5. Relying upon these observations, the learned counsel for the petitioner has contended that the provisions of O.20, R.11 do not take away or affect the power of the executing Court under S. 47 and O.21, R.2 and that the executing Court has got the power to pass an order directing payment of the decretal amount in instalments. While disposing of the matter, their lordships have also observed that 'As the Court which passed the decree, it had the power to pass an order under O.20, R.11 in terms of the compromise of May, 29 1954 directing postponement of the execution of the decree on the terms that the judgment debtor would pay interest at the rate of 1 per cent per month until realisation. The prescribed period of limitation under Art. 175 of the limitation Act, 1908 for an application for payment of the decretal amount by instalments was six months from the date of the decree. The compromise petition did not ask for payment of the decretal amount by instalments. It asked for postponement of the execution of the decree for two months.' It may be noticed that in this case, a compromise was entered into for the purpose of postponement of execution of the decree and the compromise petition was not for payment of the decretal amount by instalments. Apart from that, their Lordships have held that O.20, R.11 enables the Court passing the decree, to order postponement of the payment of the decretal amount on such terms ass to the payment of interest as it thinks fit on the application of the judgment debtor and with the consent of the decree-holder. In that context, it is held that the said provisions do not affect the power of the execution Court under S. 47 and O.21, R.2. C.P.C.
6. In the instant case, the Court that passed the decree is different from the Court that has passed the inpugned order in the execution proceedings. Apart from that, in the case decided by the Supreme Court (Motilal Banker's Case) (supra) the question as to the power of the executing Court to pass an order directing payment of decretal amount by instalments did not arise for consideration. It was a case where the execution of the decree was postponed pursuant to a compromise entered into between the parties in the course of the execution proceedings. In case of Sidagauda (supra) a Bench of the Bombay High Court has no doubt held that 'in execution the Court may modify the decree by directing payments by instalments'. The learned counsel for the petitioner himself has drawn my attention to a Division Bench judgment of the Court in Mahanarayana v. Vasudev, 1959 Andh LT 866 which considered the scope and effect of O.20, R.11. While interpreting the provisions of S.12 of the Hyderabad Money-lenders Act (V of 1340F) their Lordships have held that 'the only Court that has got power to grant instalments under O.20, R.11 (2) Civil P.C., is the Court which passed the decree. The executing Court is not invested with any such power. This judgment is direct authority for the proposition that only the Court which has passed the decree, is competent to grant instalments and the executing Court does not have any such power. The learned counsel for the respondent has submitted that an application for payment of decretal amount by instalments has to be filed within 30 days from the date of the decree under O.20. R.11 (2). Admittedly in the instant case, the petitioner has not filed any such petition within 30 days from the date of the decree permitting him to pay the decretal amount by instalments as provided in Art. 126 of the Limitation Act, 1963. Having regard to the provisions of Art. 126, it is submitted by the learned counsel for the respondent that if the contention of the petitioner that the execution Court has got the power to permit payment of decretal amount by instalments is accepted, the purpose and object of the period of limitation of thirty days prescribed in Art. 126 of the Limitation Act will be defeated and it will be open to any judgment debtor to move the executing Court at any stage of the execution proceedings to permit him to pay the decretal amount by instalments which is contrary to the provisions of O.20, R.11, C.P.C. Having regard to the direct judgment of this Court reported in case of Mahanarayan v. Vasudev (supra) which is binding on me and with which view. I am in respectful agreement. I hold that the orders passed by the Court below is quite legal, valid and justified.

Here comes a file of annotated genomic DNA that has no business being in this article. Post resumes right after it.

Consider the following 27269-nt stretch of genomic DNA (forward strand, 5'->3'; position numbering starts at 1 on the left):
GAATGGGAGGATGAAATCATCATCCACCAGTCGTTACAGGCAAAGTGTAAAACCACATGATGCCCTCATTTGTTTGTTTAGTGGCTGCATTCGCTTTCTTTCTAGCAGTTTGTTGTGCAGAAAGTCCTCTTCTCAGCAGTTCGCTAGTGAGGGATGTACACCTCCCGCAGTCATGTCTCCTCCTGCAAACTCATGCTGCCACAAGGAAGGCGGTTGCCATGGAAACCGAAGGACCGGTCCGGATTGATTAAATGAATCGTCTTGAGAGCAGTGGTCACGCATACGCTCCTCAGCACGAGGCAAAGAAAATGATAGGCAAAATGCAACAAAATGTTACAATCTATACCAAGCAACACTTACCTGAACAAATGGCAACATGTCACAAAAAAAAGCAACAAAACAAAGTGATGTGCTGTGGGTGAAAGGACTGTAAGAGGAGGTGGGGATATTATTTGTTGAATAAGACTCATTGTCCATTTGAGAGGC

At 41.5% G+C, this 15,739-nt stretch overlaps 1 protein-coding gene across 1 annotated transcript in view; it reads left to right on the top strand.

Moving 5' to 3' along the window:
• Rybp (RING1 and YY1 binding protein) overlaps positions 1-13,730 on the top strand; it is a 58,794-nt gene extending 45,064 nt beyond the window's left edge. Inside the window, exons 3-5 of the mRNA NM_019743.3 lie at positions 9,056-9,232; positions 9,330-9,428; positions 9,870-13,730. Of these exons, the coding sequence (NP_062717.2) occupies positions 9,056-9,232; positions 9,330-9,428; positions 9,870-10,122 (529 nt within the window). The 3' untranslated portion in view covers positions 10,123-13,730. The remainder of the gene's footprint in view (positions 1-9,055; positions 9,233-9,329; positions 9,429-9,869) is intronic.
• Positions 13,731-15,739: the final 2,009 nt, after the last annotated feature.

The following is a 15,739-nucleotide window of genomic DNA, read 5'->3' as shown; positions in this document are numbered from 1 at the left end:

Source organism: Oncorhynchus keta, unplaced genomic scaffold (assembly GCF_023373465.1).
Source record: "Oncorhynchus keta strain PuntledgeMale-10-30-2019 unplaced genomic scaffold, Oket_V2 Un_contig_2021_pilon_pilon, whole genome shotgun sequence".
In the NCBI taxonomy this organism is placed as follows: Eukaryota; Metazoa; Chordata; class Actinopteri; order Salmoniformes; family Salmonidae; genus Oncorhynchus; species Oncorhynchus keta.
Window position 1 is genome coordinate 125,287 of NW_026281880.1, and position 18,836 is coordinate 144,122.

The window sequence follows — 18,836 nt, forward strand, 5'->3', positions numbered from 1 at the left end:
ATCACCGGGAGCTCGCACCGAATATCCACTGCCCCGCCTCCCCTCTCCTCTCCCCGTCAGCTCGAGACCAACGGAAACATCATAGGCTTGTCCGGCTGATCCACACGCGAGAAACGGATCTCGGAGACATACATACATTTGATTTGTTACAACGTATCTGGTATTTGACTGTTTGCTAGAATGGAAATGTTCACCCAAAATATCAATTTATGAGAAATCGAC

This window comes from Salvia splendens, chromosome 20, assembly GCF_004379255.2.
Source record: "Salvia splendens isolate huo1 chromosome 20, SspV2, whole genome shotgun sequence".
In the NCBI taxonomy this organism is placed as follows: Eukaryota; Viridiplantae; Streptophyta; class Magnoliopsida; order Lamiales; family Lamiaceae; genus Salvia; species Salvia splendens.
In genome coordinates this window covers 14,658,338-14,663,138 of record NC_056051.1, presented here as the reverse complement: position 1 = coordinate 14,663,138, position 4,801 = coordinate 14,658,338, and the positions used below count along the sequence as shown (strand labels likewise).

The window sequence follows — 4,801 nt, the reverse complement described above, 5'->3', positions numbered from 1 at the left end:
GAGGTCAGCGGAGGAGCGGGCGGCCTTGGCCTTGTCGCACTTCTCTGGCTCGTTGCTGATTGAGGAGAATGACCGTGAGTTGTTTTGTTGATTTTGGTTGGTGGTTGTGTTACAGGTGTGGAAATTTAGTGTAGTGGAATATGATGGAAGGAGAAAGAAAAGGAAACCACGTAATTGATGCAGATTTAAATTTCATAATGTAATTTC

7. For the reasons stated above, this civil revision petition fails and is accordingly dismissed. In the circumstances there shall be no order as to costs.
8. Revision dismissed.